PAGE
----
I'm writing this article for everyone out there who may need a little boost—not to drone on about my own issues. However, I feel a little background here is necessary to get to the therapeutic value books provide that I want to show you. I've always had severe anxiety and depression—it's just genetics and there isn't much I can do about it. Now that I'm older, it has definitely improved and I cope with life, in general, a lot better than I did for the majority of the life. However, I still have bad days. Days where I get home from class and can't help but lay in bed—falling in and out sleep for hours and hours on end. I'm certainly not the only one who goes through this kind of stuff and I know that there are people out there that may still be trying to get to a better place mentally. As I said, this is for you and I hope this seemingly simple advice might help.
Yesterday, I was having one of those days where I couldn't make myself do anything—at all. Even just being awake seemed like an impossible task because that would mean I would be consciously aware of myself and what I was feeling. At a certain point, my body wouldn't let me sleep anymore and so I decided to get up and try doing stuff. It was a slow process, but eventually, I got myself to pick up my book and read. I'm so glad I did.
There is a reason I really only read fiction—it is made up, not real. Not entirely true or reliable. Something that exists and doesn't exist at the same time. I get to choose where I can go, what I am thinking about, and what I get to experience—which isn't always the case for me and others who struggle with our emotions (or sometimes, lack thereof).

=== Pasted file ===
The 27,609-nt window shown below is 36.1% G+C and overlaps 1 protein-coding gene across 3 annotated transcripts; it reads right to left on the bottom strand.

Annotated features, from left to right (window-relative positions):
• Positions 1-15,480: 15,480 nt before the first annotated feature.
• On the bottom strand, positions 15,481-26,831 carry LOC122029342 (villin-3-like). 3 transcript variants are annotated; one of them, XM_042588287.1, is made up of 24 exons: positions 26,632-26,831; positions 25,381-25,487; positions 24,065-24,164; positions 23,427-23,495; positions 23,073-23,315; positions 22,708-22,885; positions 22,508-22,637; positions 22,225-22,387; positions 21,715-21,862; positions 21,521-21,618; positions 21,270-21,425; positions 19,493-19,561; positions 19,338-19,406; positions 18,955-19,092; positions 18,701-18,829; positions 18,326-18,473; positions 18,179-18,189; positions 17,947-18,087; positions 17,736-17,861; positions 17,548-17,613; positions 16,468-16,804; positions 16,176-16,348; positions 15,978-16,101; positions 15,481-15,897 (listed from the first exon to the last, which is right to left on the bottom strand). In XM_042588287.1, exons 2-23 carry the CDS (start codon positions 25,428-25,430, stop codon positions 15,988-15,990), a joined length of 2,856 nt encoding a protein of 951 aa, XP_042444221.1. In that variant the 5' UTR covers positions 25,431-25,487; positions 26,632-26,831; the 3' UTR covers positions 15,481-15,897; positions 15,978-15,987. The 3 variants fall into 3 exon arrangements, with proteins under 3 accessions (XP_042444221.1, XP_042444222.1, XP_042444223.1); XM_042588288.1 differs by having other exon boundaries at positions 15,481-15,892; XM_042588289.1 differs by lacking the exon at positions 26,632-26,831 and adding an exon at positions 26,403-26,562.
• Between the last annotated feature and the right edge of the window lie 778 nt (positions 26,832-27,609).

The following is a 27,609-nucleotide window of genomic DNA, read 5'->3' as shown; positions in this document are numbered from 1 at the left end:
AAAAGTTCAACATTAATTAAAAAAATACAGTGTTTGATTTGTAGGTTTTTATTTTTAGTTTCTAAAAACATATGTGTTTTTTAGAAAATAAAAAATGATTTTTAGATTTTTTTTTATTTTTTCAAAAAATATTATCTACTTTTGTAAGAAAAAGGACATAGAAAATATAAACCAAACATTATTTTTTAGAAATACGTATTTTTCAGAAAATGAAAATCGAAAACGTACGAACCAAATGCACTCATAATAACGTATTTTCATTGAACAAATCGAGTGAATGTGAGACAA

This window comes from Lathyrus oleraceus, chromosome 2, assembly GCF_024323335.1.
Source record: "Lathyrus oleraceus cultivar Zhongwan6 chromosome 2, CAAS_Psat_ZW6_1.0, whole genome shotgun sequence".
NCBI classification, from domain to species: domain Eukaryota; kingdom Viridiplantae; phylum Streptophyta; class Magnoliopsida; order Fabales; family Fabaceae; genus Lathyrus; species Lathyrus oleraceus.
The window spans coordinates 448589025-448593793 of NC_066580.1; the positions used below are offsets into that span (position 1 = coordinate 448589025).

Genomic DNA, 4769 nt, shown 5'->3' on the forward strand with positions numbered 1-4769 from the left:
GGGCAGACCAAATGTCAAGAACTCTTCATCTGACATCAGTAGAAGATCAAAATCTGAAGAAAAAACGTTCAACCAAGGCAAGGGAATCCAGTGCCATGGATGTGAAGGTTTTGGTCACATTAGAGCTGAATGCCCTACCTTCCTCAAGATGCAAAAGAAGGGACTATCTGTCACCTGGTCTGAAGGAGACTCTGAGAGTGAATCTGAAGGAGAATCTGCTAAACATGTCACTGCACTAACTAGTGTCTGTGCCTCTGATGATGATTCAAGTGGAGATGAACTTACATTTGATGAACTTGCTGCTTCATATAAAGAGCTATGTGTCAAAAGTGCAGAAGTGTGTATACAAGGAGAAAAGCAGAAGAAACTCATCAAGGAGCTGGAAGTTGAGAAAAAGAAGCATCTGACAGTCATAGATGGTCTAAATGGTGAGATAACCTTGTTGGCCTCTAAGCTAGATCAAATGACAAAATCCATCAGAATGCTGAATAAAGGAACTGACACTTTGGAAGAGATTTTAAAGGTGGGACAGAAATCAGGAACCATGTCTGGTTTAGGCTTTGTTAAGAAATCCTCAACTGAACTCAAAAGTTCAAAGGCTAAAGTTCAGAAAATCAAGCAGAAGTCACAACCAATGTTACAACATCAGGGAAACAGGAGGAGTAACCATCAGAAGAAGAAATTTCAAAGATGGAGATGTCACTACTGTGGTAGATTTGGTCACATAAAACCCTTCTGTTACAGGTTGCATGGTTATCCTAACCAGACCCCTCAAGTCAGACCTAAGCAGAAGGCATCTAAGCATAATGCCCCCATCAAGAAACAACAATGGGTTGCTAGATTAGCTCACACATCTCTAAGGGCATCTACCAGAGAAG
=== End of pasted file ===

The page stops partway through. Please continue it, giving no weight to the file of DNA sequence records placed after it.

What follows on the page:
Books can make you feel something when everything just feels ashen and numb. Books can make you feel other things when your mind insists on only fixating on negative feelings. You just get to sit there and immerse yourself in something entirely detached from a reality you may not be wanting or able to face. You only have to worry about the story in your hands.
I feel like just telling other people to read is a little unrealistic of me. We are all enormously busy and sometimes reading more than we already might have to for classes is too much to ask. I know I have time where I could be reading that I spend doing something else because it really can be exhausting trying to process a story when there is so much else on your plate. I mean, I spent the middle of August until last night trying to get through just one book because I get so busy and worn out.
Yet, I still advise you to read because no matter what, even if it is just a few pages, reading has always made me feel better and it might just make you feel better, too. The smallest doses of literature are still a distraction for your mind that is definitely much more therapeutic than rotating through your social media for an hour (or more).
Obviously, this isn't helpful to everyone but I speak from my own experience and that of others I've met who do find it comforting to lose themselves (in the best way) to the lives and thoughts of others in a story. If you haven't tried reading as a way to cope, I would definitely give it a go. You'd be surprised how much the make-believe can do for you.
****If you or someone you know if having severe and possibly life-threatening issues with their depression/anxiety/etc., seek immediate and professional help. There are multiple national, state, and local level services out there. For general reference, the National Suicide Hotline is 1-800-273-8255. Take care and look out for each other.